Waterford City Councillor Mary Roche has called on Fianna Fail, the party she once represented, to “do the decent thing” and call an election.
She said a fresh mandate was required to introduce the necessary policies for the “new era” in which the country now finds itself.
“People have the right to have these policies debated wholly and in the open and they have the right to make their choices based on all the information available”, she said.
She suggested that neither Fianna Fáil nor the Green Party have a mandate from the electorate for the current trying times and argued that now, post-budget, is the right time to “come clean” and invite the people to endorse them and their current policies.
While she believes that this is the correct course of action she does not believe that either Fianna Fáil or the Greens will do the honourable thing “as they know well that such a course of action would leave them wiped-out”.
“I certainly know that they would have many questions to answer on their performance nationally and in Waterford”, she continued. “I would like to ask them a few questions myself on crucial local issues such as the disgraceful demise of our flagship industry Waterford Crystal, the continuing farce of the closure of St Brigid’s Ward in St Patrick’s Hospital, the lack of investment in public radiotherapy at WRH, the absence of Breastcheck, the robbing of teachers and investment from disadvantaged schools, the ignoring of our university application for 3 years and 2 months (so far), the pulling of the Gateway Innovation Fund and the abandonment of decentralisation after riding that wave for years”.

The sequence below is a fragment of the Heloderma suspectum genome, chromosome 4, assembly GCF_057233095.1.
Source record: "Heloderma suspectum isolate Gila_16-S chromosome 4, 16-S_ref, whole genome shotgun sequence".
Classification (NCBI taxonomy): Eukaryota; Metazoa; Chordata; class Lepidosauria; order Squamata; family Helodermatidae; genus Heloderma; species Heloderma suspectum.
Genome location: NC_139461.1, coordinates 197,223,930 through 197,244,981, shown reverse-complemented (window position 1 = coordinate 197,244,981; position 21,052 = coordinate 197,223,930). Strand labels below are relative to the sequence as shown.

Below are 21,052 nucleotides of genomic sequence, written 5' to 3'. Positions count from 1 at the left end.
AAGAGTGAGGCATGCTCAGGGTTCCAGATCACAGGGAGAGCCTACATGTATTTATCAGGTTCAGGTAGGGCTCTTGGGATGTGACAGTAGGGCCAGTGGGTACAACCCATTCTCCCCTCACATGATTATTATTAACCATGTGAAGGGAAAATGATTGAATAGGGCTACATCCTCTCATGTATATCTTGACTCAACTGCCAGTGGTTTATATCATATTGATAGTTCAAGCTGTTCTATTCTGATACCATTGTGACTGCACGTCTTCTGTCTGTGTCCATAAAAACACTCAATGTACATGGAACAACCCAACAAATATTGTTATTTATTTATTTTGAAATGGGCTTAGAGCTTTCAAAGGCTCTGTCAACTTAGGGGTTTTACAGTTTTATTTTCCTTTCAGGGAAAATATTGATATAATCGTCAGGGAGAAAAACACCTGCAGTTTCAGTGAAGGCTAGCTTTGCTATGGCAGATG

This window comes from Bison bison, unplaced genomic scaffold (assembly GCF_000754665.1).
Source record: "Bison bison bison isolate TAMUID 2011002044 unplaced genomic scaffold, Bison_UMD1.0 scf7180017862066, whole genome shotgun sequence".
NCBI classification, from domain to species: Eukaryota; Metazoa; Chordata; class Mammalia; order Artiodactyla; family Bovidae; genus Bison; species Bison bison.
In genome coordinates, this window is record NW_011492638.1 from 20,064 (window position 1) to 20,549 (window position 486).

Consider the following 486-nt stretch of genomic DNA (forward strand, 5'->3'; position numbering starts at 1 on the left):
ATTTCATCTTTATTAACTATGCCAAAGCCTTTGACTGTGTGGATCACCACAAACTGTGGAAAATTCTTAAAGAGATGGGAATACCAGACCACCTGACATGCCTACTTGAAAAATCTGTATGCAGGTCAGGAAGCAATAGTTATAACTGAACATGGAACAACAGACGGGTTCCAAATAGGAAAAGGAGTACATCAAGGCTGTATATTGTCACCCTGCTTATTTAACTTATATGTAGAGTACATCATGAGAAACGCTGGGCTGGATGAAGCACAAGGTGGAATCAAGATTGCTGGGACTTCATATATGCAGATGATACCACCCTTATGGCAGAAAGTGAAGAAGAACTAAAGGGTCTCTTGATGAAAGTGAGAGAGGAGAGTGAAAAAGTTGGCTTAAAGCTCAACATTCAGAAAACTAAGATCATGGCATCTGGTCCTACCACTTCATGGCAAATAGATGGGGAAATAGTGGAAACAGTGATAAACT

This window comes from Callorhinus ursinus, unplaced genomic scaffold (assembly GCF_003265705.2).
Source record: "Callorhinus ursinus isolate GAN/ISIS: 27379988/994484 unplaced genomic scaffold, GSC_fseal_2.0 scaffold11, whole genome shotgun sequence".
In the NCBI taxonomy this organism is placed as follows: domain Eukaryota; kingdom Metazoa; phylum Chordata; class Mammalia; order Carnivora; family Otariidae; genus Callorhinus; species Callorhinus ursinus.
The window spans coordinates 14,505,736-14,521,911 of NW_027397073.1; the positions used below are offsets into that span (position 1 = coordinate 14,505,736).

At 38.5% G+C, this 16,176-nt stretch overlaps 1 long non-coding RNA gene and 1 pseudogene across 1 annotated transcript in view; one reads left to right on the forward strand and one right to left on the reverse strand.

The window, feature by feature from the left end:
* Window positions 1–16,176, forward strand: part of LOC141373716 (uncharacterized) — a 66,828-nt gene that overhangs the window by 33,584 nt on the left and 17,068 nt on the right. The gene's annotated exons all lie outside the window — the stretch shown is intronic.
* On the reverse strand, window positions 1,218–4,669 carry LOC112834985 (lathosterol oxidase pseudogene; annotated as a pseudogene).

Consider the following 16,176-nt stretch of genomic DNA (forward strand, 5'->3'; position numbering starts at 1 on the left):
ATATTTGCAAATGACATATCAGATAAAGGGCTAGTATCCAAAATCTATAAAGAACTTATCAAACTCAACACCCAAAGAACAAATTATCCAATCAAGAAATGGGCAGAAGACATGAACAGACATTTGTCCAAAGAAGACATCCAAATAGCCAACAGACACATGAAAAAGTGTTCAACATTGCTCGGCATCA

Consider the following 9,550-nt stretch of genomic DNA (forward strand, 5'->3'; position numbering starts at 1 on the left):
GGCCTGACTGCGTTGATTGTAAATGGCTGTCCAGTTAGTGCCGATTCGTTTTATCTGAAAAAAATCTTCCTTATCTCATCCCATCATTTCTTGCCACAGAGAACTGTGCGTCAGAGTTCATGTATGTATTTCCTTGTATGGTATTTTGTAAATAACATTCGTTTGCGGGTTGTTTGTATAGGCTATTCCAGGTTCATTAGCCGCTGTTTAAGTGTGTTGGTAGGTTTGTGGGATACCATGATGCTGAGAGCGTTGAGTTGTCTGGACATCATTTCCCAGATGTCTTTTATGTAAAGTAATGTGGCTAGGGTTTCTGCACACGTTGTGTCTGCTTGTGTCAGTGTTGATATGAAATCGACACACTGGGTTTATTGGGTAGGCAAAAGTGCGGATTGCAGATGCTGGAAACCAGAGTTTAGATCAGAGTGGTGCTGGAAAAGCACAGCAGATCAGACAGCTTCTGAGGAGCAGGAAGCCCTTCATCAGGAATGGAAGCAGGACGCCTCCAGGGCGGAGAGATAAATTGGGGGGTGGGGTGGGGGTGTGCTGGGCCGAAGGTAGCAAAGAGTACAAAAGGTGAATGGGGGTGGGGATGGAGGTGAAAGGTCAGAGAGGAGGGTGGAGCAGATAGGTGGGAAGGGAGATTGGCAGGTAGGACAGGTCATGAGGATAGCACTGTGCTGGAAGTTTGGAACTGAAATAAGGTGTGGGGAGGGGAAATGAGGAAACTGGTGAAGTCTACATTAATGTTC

Cllr Roche, who ditched FF over the radiotherapy issue, accused the current coalition Government of playing fast and loose with peoples lives and livelihoods.
“The list goes on and on,” she said. “It’s so bad now that you have Fianna Fáil candidates in the forthcoming local elections publicly trying to dissociate themselves from the party’s policies and responsibilities.
“However, as I learned in my 10 year political sojourn to date, if you stand for a party you are, by extension, standing for their policies. I was elected for Fianna Fáil 10 years ago and served four years in that party before I resigned in disappointment and disgust at its failure to deliver on its 2002 (9 years ago!!) election promise of public radiotherapy for our cancer patients. I understood that by being a Fianna Fáil Councillor I would be giving my implicit support and acceptance to that stand. I refused. If my party had the kind of policies that I could not stand over, then I could not represent it and so I resigned.
“A general election would give Fianna Fáil the chance to tell us all why we should ‘take the pain’ for the misery inflicted by the party. Tell us why we should be happy that our mortgage payments are reducing – when our incomes are reducing by much more. They could tell us why we get sicker in our hospitals. Tell us why a new geriatric hospital is not built in St Patrick’s before the patient numbers are reduced.
“In the face of monumental mismanagement of Ireland plc, serious lack of investment in Waterford and in all of our services, I know that the Fianna Fáil party has no intention of going to the country at this time. It doesn’t have that kind of courage”, she maintained.